Preparing the Management Side of Ministry for Growth

Church renovation
If your church building and systems need some renovation, will you be prepared for it? (iStock photo)

Have you ever visited a construction site before the walls are finished and the drywall is put into place?

If so, you've probably noticed the myriad of wires and pipes woven into the hidden recesses of the building. These items provide ventilation, Internet connectivity, plumbing, security system monitoring, and much more.

We don't think about those items in the buildings we work and worship in until they aren't functioning properly. In a similar fashion, the management side of ministry isn't often noticed unless it's not working well. For example, as a congregation grows, a system that used to be effective may now be insufficient. Just think about trying to use the same A/C unit from your home in the church building—that's definitely not going to keep the place cool.

Are your current systems and processes effectively supporting your congregation and church leadership? If so, are they also scalable to support a growing congregation? If you couldn't answer "yes" to both questions, consider using the following process with your team:

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First, evaluate the following management areas:

  • Financial processes & controls
  • Volunteer management
  • HR processes, including hiring and staff development
  • Policies & procedures—Safety/security, background checks, social media usage, etc.
  • Technology—Internal network, firewalls, church-management software, accounting software and more
  • Program & Event Planning
  • Communications—Announcements, social media, mass emails

Are these areas effectively and efficiently supporting the vision of your church? If not, where do you have room for improvement?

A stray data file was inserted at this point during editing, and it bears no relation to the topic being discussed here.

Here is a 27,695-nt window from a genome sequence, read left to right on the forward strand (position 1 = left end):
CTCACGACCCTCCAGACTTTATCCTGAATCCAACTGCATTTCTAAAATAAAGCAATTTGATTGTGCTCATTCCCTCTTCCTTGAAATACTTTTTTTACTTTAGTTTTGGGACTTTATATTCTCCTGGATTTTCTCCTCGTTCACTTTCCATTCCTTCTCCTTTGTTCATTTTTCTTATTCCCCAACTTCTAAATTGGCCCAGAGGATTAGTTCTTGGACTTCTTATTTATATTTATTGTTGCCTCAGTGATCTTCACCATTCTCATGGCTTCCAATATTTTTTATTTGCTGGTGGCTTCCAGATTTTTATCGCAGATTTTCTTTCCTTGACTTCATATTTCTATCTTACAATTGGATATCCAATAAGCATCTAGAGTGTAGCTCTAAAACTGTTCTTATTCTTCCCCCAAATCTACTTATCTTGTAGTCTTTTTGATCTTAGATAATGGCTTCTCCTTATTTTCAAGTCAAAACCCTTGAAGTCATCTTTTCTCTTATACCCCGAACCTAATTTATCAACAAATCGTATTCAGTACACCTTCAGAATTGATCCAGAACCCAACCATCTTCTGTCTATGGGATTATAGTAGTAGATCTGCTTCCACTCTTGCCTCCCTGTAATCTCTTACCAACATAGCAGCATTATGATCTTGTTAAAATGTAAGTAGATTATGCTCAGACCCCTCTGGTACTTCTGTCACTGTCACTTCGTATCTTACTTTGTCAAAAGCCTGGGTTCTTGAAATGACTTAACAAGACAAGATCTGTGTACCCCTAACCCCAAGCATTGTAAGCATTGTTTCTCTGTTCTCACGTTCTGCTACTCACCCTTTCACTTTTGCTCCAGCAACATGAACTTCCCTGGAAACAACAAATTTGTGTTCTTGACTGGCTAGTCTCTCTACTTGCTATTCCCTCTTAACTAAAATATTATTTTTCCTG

For each area that needs a bit of renovation, work with your team to determine what needs to change and what it will take to improve. Engage your staff in this process so they take ownership over making these changes. Make sure they understand this isn't about pointing out problems; it's about setting up the whole team for success and preparing the church for growth. As they identify ways to improve, start implementing those changes incrementally. Once you have a set of changes under way in one area, re-evaluate that area to make sure it's where you need it to be, then move to the next and repeat the process.

Next, start talking with your team about what they would do to support a larger church.

  • How would the team who recruits and leads volunteers handle a 25 percent increase in church attendance? They would need more volunteers to serve a larger congregation. How will they get more people involved?
  • What financial systems or policies would you need to improve to handle more donations and expenditures?
  • Would you need to consider hiring more staff? In what roles? At what time?
  • Will your staff require more electronic storage space or more sophisticated technology tools (software, etc.)?

Play out a growth scenario (10 percent more people next month) during a staff meeting and start asking these questions to get them thinking. Then develop a high-level plan to use as you start seeing growth in your church. Decide ahead of time at what point you need to implement elements of that plan.

We all want to reach more people with the gospel and make disciples. As church administrators, your supporting role may not be very visible.

However, the work you do behind the scenes can either propel or hinder your church's growth. Your teams have a vital role to play in serving your congregation. Take the time now to improve and prepare for growth. As we are faithful with what God has entrusted to us so far, it's very possible He'll entrust us with greater responsibility. Let's be ready for the opportunities He provides.

Deborah Wipf has a heart for ministry with a head for business. As the President & Founder of Velocity Ministry Management, Deborah serves ministry leaders by helping them to achieve their God-inspired vision without burning out themselves, their staff, or volunteers. She provides a variety of ministry consulting services based on her experiences in the corporate world and as a church volunteer. Connect with Deborah at velocityministrymanagement.com and on Twitter (@DeborahWipf).

For the original article, visit pastors.com.

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